Sean Hayes Says He's Sorry For Not Coming Out Sooner

Sean Hayes  - Outfest Legacy Awards- H - 2016
Emma McIntyre/Getty Images for Outfest

An Oct. 5 press release from Outfest announced that Sean Hayes would be awarded the Trailblazer Award at the org's annual Legacy Awards while praising the actor for his work on a show that made him an Emmy-winning star.

In fact, a quote attributed to Outfest executive director Christopher Racster went like this: "Sean Hayes' portrayal of Jack on NBC's Will & Grace took the stereotypical gay sissy and made him human, lovable, flawed and real. ... Jack lived in a land where it was OK to simply be Jack — open, honest, funny, and real."

The gala took place on a rainy Sunday night at Vibiana in downtown Los Angeles, and Hayes showed up to humbly receive his award and share the stage with fellow honorees, including Transparent creator Jill Soloway and Freeform network president Tom Ascheim, who received the Visionary Award and the Corporate Trailblazer Award, respectively.

But Hayes also used the occasion to politely take issue with Racster's quote. In doing so, he delivered something that was less a typical acceptance speech and more like a mea culpa. 

"[The press release] said that I took the stereotypical gay sissy and made him human, lovable, flawed and real. While this may be true, I think you should've led with flawed because at the time, I was a young closeted actor having his first taste of a little success and unfortunately, in my mind, my lucky break was inextricably tied to me thinking that I had to stay in the closet in order to keep moving forward," Hayes said, receiving his award from longtime friend Dax Shepard, who was equal parts genuine and hilarious. "Looking back at my choice to stay silent, I am ashamed and embarrassed. What was I thinking? As If any of you had any doubts. I mean, right, could a straight actor ever do this...?"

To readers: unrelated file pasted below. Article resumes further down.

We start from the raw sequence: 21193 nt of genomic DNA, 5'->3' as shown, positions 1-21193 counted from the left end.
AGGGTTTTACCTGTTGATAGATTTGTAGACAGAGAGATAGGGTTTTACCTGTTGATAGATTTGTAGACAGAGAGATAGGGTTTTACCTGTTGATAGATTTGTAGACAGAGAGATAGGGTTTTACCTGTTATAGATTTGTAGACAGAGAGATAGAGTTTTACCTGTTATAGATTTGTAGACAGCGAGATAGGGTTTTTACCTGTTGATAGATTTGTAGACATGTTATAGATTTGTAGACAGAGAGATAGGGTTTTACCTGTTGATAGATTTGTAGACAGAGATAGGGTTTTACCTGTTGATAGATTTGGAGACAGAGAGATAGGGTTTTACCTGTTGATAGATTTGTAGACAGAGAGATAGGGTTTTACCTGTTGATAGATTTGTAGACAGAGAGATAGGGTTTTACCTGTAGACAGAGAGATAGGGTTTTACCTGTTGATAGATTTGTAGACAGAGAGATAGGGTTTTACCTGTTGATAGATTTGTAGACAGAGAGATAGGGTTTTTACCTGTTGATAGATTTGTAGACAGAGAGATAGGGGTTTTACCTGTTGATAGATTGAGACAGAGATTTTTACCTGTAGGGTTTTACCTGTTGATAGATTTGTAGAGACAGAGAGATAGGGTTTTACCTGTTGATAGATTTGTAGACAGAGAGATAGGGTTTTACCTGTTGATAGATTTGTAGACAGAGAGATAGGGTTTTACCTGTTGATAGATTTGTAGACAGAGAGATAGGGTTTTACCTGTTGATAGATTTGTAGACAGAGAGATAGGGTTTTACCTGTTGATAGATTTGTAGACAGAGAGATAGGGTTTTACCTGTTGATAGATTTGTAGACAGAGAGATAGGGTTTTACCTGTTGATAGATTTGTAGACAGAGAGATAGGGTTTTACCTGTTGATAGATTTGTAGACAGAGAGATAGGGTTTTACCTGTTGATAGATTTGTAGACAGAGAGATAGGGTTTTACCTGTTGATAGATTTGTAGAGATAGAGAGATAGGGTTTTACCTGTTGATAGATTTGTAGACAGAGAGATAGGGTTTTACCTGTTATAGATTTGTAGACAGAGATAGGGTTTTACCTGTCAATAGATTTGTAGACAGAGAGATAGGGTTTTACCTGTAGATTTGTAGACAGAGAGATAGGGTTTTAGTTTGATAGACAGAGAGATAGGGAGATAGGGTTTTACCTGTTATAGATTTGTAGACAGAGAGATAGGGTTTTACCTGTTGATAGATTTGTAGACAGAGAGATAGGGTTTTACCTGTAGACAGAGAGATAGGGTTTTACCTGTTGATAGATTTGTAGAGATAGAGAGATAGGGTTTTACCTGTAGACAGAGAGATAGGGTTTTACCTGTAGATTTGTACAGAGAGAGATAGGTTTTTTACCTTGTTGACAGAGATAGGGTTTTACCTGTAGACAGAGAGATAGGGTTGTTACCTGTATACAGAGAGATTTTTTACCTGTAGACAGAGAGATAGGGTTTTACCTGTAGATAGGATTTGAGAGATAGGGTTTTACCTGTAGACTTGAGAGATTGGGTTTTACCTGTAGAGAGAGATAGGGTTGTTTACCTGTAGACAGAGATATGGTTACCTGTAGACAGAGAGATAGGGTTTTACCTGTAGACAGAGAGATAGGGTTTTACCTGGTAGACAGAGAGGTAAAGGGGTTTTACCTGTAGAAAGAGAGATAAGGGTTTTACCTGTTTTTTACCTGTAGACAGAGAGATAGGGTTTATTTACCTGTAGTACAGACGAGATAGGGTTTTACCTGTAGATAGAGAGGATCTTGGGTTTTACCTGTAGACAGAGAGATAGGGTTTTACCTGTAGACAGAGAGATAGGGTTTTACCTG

Then Hayes — much to the rapturous delight of the capacity and predominantly gay crowd of several hundred guests — belted out his infamous Cher impression (the same one he performed on Will & Grace alongside the gay icon herself) singing the title lyrics from her 1989 hit "If I Could Turn Back Time." In that moment, Hayes lit up the room, showing why his work as Jack McFarland garnered him seven Emmy nominations over the course of the show's eight seasons. His one win, in the year 2000, secured his place in history as the first actor to win an Emmy for playing an openly gay character.

But also in that moment, which lasted less than a handful of seconds, the lyrics moved beyond a silly Cher impression and proved to have a more impactful meaning when put in the context of what Hayes was saying. If only he could turn back time, he would. 

"When it comes to nights like tonight and honors like this, I'm consumed with what I didn't do," admitted Hayes. "I know I should've come out sooner and I'm sorry for that. Especially when I think about the possibility that I might have made a difference in someone's life. I would probably be able to sleep a lot better than I do if I had acted sooner, but such is life. We learn our lessons only when we are ready." 

It's not the first time that Hayes, 46, has admitted to harboring regret over his journey to coming out of the closet. (He came out in 2010, several years after Will & Grace ended its run.) While promoting his turn as God in the Broadway play An Act of God earlier this year to Playbill, Hayes shared similar emotions. Before that, he also opened up on the topic to the Los Angeles Times in 2013. On Sunday night, however, he turned the revelation into a compliment, thanking those in the room for their part in blazing trails toward equality. He also paid respects to Outfest and its Legacy Project.

"Today I stand before you as a proud gay man, and I humbly accept this award on behalf of all of us. This award is as much mine as it is yours," he concluded.